138 reputation
4
bio website
location
age
visits member for 2 years, 10 months
seen Jul 1 at 17:19

Dec
16
comment Writing Complex Numbers in Standard Form
You have to be carefull, when defining the imaginary unit as you did, see en.wikipedia.org/wiki/Imaginary_unit#Proper_use - the correct way is, to say that (i) is defined by (i^2 = -1), which is note the same as your definition (to be precise, the root is not defined for complex numbers).
Feb
8
comment On matrix norm equivalence
Oh, nevermind. I think i thought of normal matrices, though i wanted to proof it for regular matrices using eigenvalues. My mistake. Thanks for the counter example and the explanations.
Feb
8
comment On matrix norm equivalence
For normal matrices, your argumentation is clear, using eigenvalues. But with regular i meant, that the determinant of §\mathbf M$ is nonzero or in other words the matrix has full rank.
Feb
7
comment On matrix norm equivalence
Shouldn't that also be possible – if $\mathbf{M}$ is regular – to take your proof and use then the unitary basis of the eigenspaces, hence choose $\mathbf{Q}$ in the diagonalizable representation $\mathbf{Q}\mathbf{\Lambda}\mathbf{Q}^{-1}$ unitary and get – for that the case of regular matrices – also the proof?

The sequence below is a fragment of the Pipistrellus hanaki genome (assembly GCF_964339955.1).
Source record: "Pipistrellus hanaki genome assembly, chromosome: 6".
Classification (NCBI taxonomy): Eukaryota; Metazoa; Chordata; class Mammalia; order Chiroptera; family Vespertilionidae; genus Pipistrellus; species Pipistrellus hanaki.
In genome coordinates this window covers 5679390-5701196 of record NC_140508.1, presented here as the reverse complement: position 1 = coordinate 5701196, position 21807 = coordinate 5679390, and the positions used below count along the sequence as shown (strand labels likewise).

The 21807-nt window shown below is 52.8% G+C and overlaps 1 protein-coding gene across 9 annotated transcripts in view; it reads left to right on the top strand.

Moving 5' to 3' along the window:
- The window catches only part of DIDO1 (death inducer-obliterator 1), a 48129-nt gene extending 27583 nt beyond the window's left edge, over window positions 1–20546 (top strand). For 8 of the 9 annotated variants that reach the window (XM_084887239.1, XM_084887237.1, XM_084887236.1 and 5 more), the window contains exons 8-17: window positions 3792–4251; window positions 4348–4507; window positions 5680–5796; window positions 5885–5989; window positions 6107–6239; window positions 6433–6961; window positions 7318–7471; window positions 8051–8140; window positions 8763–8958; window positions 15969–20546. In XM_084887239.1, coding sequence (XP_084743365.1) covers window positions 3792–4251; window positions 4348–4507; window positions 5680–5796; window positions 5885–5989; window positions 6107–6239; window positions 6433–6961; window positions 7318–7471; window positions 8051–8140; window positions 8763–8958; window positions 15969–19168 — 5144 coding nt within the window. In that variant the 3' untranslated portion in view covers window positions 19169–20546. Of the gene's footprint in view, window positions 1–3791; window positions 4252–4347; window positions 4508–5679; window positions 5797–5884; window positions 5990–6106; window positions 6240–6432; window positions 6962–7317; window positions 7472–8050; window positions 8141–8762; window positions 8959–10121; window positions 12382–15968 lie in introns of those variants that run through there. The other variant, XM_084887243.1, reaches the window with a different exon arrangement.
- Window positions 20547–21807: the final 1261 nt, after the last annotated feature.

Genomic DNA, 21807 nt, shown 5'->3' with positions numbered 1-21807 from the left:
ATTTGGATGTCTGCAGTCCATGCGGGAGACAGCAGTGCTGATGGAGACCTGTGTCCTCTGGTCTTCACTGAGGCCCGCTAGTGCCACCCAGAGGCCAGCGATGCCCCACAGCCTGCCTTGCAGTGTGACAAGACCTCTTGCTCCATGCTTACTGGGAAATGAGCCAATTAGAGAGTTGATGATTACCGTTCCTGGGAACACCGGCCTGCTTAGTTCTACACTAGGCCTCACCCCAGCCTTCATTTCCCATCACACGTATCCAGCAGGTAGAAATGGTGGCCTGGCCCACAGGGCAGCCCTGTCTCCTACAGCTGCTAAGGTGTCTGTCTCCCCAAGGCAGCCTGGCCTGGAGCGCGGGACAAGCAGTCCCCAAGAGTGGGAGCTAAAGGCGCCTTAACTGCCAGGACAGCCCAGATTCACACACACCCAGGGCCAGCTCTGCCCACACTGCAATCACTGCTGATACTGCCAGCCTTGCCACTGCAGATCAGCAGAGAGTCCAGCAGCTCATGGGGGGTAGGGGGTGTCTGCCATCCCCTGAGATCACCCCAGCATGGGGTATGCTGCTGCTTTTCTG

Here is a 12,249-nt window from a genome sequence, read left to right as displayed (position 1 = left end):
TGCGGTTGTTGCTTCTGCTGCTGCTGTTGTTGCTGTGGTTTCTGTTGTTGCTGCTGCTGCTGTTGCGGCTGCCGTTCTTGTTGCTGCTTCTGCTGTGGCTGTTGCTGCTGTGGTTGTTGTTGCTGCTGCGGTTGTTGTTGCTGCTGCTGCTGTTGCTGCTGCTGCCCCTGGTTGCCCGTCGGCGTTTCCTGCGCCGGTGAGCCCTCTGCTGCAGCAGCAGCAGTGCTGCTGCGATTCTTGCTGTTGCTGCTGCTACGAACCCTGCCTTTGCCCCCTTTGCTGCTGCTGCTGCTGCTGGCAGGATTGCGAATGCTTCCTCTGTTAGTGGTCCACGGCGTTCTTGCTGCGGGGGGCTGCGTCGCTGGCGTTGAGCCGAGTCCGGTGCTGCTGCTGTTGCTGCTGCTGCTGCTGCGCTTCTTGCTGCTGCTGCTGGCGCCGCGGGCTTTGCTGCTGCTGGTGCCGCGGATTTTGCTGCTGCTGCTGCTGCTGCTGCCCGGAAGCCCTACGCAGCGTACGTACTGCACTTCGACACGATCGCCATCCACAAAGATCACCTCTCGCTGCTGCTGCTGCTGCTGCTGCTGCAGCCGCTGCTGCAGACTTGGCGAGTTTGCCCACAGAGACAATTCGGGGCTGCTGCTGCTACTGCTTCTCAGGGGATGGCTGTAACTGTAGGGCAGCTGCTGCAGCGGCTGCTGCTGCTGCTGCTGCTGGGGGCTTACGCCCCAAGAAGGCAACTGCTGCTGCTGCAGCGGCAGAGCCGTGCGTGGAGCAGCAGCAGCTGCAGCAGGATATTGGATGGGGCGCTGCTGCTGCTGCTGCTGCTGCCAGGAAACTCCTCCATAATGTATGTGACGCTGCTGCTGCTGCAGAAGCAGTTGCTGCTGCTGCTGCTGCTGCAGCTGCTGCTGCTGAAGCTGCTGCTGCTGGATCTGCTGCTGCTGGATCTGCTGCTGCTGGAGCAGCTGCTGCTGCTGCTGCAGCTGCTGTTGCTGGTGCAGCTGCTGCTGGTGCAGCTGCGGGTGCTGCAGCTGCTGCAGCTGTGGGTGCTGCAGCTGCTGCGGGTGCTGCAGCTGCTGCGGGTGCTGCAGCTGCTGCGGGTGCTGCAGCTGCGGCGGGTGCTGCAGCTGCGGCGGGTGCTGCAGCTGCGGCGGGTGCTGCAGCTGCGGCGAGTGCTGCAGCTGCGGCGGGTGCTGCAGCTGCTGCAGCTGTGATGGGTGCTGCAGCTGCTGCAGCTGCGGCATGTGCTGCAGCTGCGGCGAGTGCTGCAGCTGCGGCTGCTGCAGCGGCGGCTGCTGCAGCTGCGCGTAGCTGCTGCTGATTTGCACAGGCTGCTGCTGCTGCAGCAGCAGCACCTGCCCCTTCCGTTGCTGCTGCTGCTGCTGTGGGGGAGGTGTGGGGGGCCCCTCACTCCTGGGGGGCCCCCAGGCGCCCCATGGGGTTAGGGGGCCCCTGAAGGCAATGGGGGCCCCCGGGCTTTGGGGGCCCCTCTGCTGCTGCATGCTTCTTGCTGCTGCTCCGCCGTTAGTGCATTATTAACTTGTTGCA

Feb
6
awarded  Supporter
Feb
6
awarded  Scholar
Feb
6
accepted On matrix norm equivalence
Feb
6
comment On matrix norm equivalence
Thank you, that sounds really neat, haven't hat SVD in mind on that one.
Feb
6
awarded  Editor
Feb
6
revised On matrix norm equivalence
Mentioned, that $\|\cdot\|_F$ is the Frobenius norm.
Feb
6
comment On matrix norm equivalence
Oh thanks, i forgot to mention, that $\|\cdot\|_F$ is (as the letter might indicate) the Frobenius norm. And yes you're right, the supremum should do. I think $B$ should be finite for the (now two) mentioned norms, but i haven't found anything.
Feb
6
awarded  Student
Feb
6
asked On matrix norm equivalence